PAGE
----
Elementary Science Olympiad (ESO) is the perfect complement to any K-6 science program. Support your normal classroom routine with an all-building Science Olympiad Fun Day, or bring in experts and parent volunteers to run a Science Olympiad Fun Night. If you want to develop a feeder program for your district’s middle school Science Olympiad program, run a grades 3-6 competitive tournament, just like the older kids, and with many of the same events, just scaled down to size!
Elementary Science Olympiad events take advantage of the natural curiosity of each child, and allow for in-depth hands-on experiences. These programs are designed to utilize ordinary classroom and household supplies and materials, so your ESO event won’t break the bank!
ESO content is so wide-ranging that we encourage use in places outside of school — such as park districts, libraries, nature centers and bookstores. Set up a Science Olympiad “Don’t Bug Me” Day at the playground, catching insects and cataloging your finds. Have parent architects and engineers explain structural science with a Straw Tower Challenge. Or get a bunch of books about animals out at the library and host a big game of Science Olympiad concentration, matching stuffed animals to their scientific names or habitats. Have fun with it! We’ve even had requests to use our ESO content for birthday parties, and we say – go for it! Science is everywhere, and young children are fascinated by the way things work. Roll up your sleeves, crack open an ESO manual, and start planning!
2019 (Division A) Elementary Events
Circuit Wizardry – This event will challenge the pupil’s knowledge of direct current (DC) circuits using low voltage batteries. Wall socket (AC) current will not be used!
Disease Detectives – The goal of the Disease Detectives event is to have pupil’s understand connections between things they may encounter in daily life and various health problems that affect communities, risks for disease/injury, and opportunities for prevention. The event will also help pupils to understand general categories of causes of diseases and injuries.
Elements, Compounds, Mixtures – The objective is to test the ability of the pupils to classify materials into one of the three categories.
Mystery Architecture – This event is designed to test the pupil’s ability to think on their feet. They will be given a bag of materials to build a freestanding tower as high as they can. The tower would be constructed to support a weight (e.g tennis ball) at its top.
Mystery Powder – A team of two contestants will be asked to identify a mixture of common white household powders.
Science Olympiad employs cross-cutting concepts in all of its standards-aligned events, building 21st century skill sets essential to today’s science, technology, engineering and math (STEM) workforce. There are 18 events each in Division B (JSSl) and Division C (SSS), providing a platform for students to apply and display a wide variety of talents, from design and prototyping, to technical writing, to chemistry lab skills. A team of 12 students pairs up to tackle the 18 events which are generally spaced in six 50-minute blocks across a Saturday/weekday, encouraging collaboration, teamwork and cross-training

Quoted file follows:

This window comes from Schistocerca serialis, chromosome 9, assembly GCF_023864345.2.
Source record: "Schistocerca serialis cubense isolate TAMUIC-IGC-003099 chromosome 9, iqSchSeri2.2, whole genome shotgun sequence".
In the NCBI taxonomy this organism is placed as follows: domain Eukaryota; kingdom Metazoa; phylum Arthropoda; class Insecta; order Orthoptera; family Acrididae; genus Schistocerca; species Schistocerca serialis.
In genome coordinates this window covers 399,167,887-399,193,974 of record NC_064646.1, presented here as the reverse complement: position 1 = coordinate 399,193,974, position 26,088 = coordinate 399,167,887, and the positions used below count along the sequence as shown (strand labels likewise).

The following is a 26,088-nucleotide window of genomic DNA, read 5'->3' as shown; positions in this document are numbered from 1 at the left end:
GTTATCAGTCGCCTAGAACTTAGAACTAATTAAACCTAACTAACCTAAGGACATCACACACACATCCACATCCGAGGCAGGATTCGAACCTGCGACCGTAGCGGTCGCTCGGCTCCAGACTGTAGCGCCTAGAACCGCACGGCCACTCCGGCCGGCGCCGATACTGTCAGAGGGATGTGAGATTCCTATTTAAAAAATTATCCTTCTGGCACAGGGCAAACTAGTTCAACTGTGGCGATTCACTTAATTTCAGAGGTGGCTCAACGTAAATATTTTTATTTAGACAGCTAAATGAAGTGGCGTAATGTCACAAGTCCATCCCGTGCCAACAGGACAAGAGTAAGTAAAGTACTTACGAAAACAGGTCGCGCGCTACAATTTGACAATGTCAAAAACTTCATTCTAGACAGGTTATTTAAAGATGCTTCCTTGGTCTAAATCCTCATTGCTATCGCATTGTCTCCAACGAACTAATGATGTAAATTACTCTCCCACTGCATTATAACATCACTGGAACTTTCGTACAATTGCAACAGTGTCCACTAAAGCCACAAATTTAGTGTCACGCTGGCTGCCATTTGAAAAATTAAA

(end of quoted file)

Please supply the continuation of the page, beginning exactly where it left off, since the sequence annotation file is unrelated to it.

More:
2019 Division B Events
The 2019 Division B events are listed below.
Life, Personal & Social Science
Earth and Space Science
Physical Science & Chemistry
Technology & Engineering
Inquiry & Nature of Science
Anatomy and Physiology
Understand the anatomy of the human body systems: cardiovascular, lymphatic and excretory.
Teams will construct a vehicle that uses electrical energy as its sole means of propulsion, quickly travels a specified distance, and stops as close as possible to the Target Point.
Teams will design and build a Boomilever meeting requirements specified in the rules supporting a minimum load and to achieve the highest structural efficiency.
Participants will use investigative skills in the scientific study of disease, injury, health and disability in populations or groups of people.
Students will use process skills to complete tasks related to glaciers, glaciation and long-term climate change.
Participants will answer interpretive questions that may use one or more state highway maps, USGS topographic maps, Internet-generated maps, a road atlas or satellite/aerial images.
Students will demonstrate an understanding and knowledge of the geologic characteristics and evolution of the Earth’s moon and other rocky bodies of the solar system.
Write It Do It
One student will write a description of an object and how to build it, and then the other student will attempt to construct the object from this description.